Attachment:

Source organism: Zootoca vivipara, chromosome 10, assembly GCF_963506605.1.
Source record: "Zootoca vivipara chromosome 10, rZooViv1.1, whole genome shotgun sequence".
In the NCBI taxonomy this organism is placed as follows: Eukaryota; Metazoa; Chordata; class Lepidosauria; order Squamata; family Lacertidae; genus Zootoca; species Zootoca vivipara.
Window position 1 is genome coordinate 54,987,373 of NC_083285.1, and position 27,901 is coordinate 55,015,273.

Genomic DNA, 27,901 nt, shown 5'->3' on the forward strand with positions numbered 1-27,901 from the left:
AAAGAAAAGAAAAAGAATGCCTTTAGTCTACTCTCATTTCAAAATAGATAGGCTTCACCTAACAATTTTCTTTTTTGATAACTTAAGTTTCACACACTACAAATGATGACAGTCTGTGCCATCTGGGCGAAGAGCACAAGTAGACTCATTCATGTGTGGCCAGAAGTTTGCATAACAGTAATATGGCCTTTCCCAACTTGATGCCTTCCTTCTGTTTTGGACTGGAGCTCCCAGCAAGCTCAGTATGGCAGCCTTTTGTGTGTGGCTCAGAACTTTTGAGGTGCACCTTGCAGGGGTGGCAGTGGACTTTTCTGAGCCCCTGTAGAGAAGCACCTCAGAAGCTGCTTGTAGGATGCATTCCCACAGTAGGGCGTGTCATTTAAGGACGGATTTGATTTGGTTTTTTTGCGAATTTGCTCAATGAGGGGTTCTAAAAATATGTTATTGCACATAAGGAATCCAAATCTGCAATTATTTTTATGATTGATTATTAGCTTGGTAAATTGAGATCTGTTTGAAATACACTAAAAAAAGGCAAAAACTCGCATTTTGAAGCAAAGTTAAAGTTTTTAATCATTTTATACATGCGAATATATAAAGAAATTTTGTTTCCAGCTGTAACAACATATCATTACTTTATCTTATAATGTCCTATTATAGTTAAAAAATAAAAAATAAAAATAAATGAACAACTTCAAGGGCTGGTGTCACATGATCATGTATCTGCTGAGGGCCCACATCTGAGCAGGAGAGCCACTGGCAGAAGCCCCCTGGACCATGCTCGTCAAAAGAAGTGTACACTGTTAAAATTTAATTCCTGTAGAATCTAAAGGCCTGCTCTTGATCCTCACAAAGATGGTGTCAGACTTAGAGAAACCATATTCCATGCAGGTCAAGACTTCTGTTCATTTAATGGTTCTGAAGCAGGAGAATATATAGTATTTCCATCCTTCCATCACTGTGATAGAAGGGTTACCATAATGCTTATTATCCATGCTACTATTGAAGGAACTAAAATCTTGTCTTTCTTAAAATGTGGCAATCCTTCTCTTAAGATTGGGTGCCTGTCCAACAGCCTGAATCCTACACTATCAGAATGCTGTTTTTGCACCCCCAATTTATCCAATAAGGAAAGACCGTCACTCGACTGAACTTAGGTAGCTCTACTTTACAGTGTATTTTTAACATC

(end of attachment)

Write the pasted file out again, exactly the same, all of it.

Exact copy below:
Source organism: Zootoca vivipara, chromosome 10, assembly GCF_963506605.1.
Source record: "Zootoca vivipara chromosome 10, rZooViv1.1, whole genome shotgun sequence".
In the NCBI taxonomy this organism is placed as follows: Eukaryota; Metazoa; Chordata; class Lepidosauria; order Squamata; family Lacertidae; genus Zootoca; species Zootoca vivipara.
Window position 1 is genome coordinate 54,987,373 of NC_083285.1, and position 27,901 is coordinate 55,015,273.

Genomic DNA, 27,901 nt, shown 5'->3' on the forward strand with positions numbered 1-27,901 from the left:
AAAGAAAAGAAAAAGAATGCCTTTAGTCTACTCTCATTTCAAAATAGATAGGCTTCACCTAACAATTTTCTTTTTTGATAACTTAAGTTTCACACACTACAAATGATGACAGTCTGTGCCATCTGGGCGAAGAGCACAAGTAGACTCATTCATGTGTGGCCAGAAGTTTGCATAACAGTAATATGGCCTTTCCCAACTTGATGCCTTCCTTCTGTTTTGGACTGGAGCTCCCAGCAAGCTCAGTATGGCAGCCTTTTGTGTGTGGCTCAGAACTTTTGAGGTGCACCTTGCAGGGGTGGCAGTGGACTTTTCTGAGCCCCTGTAGAGAAGCACCTCAGAAGCTGCTTGTAGGATGCATTCCCACAGTAGGGCGTGTCATTTAAGGACGGATTTGATTTGGTTTTTTTGCGAATTTGCTCAATGAGGGGTTCTAAAAATATGTTATTGCACATAAGGAATCCAAATCTGCAATTATTTTTATGATTGATTATTAGCTTGGTAAATTGAGATCTGTTTGAAATACACTAAAAAAAGGCAAAAACTCGCATTTTGAAGCAAAGTTAAAGTTTTTAATCATTTTATACATGCGAATATATAAAGAAATTTTGTTTCCAGCTGTAACAACATATCATTACTTTATCTTATAATGTCCTATTATAGTTAAAAAATAAAAAATAAAAATAAATGAACAACTTCAAGGGCTGGTGTCACATGATCATGTATCTGCTGAGGGCCCACATCTGAGCAGGAGAGCCACTGGCAGAAGCCCCCTGGACCATGCTCGTCAAAAGAAGTGTACACTGTTAAAATTTAATTCCTGTAGAATCTAAAGGCCTGCTCTTGATCCTCACAAAGATGGTGTCAGACTTAGAGAAACCATATTCCATGCAGGTCAAGACTTCTGTTCATTTAATGGTTCTGAAGCAGGAGAATATATAGTATTTCCATCCTTCCATCACTGTGATAGAAGGGTTACCATAATGCTTATTATCCATGCTACTATTGAAGGAACTAAAATCTTGTCTTTCTTAAAATGTGGCAATCCTTCTCTTAAGATTGGGTGCCTGTCCAACAGCCTGAATCCTACACTATCAGAATGCTGTTTTTGCACCCCCAATTTATCCAATAAGGAAAGACCGTCACTCGACTGAACTTAGGTAGCTCTACTTTACAGTGTATTTTTAACATC